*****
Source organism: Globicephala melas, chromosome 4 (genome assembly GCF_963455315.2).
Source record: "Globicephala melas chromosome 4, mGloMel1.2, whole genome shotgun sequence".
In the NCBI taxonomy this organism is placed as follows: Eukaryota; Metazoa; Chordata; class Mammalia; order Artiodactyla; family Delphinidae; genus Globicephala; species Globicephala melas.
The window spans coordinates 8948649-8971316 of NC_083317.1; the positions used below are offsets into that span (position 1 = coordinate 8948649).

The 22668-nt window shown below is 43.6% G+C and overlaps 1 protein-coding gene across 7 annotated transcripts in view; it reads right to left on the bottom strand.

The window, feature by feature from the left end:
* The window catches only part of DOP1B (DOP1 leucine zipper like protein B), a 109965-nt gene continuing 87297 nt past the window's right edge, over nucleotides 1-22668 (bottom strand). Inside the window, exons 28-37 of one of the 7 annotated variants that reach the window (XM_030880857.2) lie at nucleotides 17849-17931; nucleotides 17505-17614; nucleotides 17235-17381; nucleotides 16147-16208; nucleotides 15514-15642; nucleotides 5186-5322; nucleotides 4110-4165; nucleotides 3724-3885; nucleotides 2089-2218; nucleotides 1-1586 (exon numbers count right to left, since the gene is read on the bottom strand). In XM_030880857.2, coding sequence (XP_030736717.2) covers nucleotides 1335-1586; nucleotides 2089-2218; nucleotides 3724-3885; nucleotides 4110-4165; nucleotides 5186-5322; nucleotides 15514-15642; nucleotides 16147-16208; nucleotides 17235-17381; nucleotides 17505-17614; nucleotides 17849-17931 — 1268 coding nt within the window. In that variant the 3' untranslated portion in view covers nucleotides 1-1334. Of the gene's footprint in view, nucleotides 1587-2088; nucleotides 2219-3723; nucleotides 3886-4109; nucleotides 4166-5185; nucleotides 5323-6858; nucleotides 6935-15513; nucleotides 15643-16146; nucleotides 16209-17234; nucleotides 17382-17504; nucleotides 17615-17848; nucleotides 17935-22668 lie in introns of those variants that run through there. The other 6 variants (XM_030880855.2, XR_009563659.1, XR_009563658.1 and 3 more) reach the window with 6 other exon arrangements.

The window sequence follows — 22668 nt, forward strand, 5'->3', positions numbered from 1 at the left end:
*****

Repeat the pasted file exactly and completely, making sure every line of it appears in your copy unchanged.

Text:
Source organism: Globicephala melas, chromosome 4 (genome assembly GCF_963455315.2).
Source record: "Globicephala melas chromosome 4, mGloMel1.2, whole genome shotgun sequence".
In the NCBI taxonomy this organism is placed as follows: Eukaryota; Metazoa; Chordata; class Mammalia; order Artiodactyla; family Delphinidae; genus Globicephala; species Globicephala melas.
The window spans coordinates 8948649-8971316 of NC_083317.1; the positions used below are offsets into that span (position 1 = coordinate 8948649).

The 22668-nt window shown below is 43.6% G+C and overlaps 1 protein-coding gene across 7 annotated transcripts in view; it reads right to left on the bottom strand.

The window, feature by feature from the left end:
* The window catches only part of DOP1B (DOP1 leucine zipper like protein B), a 109965-nt gene continuing 87297 nt past the window's right edge, over nucleotides 1-22668 (bottom strand). Inside the window, exons 28-37 of one of the 7 annotated variants that reach the window (XM_030880857.2) lie at nucleotides 17849-17931; nucleotides 17505-17614; nucleotides 17235-17381; nucleotides 16147-16208; nucleotides 15514-15642; nucleotides 5186-5322; nucleotides 4110-4165; nucleotides 3724-3885; nucleotides 2089-2218; nucleotides 1-1586 (exon numbers count right to left, since the gene is read on the bottom strand). In XM_030880857.2, coding sequence (XP_030736717.2) covers nucleotides 1335-1586; nucleotides 2089-2218; nucleotides 3724-3885; nucleotides 4110-4165; nucleotides 5186-5322; nucleotides 15514-15642; nucleotides 16147-16208; nucleotides 17235-17381; nucleotides 17505-17614; nucleotides 17849-17931 — 1268 coding nt within the window. In that variant the 3' untranslated portion in view covers nucleotides 1-1334. Of the gene's footprint in view, nucleotides 1587-2088; nucleotides 2219-3723; nucleotides 3886-4109; nucleotides 4166-5185; nucleotides 5323-6858; nucleotides 6935-15513; nucleotides 15643-16146; nucleotides 16209-17234; nucleotides 17382-17504; nucleotides 17615-17848; nucleotides 17935-22668 lie in introns of those variants that run through there. The other 6 variants (XM_030880855.2, XR_009563659.1, XR_009563658.1 and 3 more) reach the window with 6 other exon arrangements.

The window sequence follows — 22668 nt, forward strand, 5'->3', positions numbered from 1 at the left end: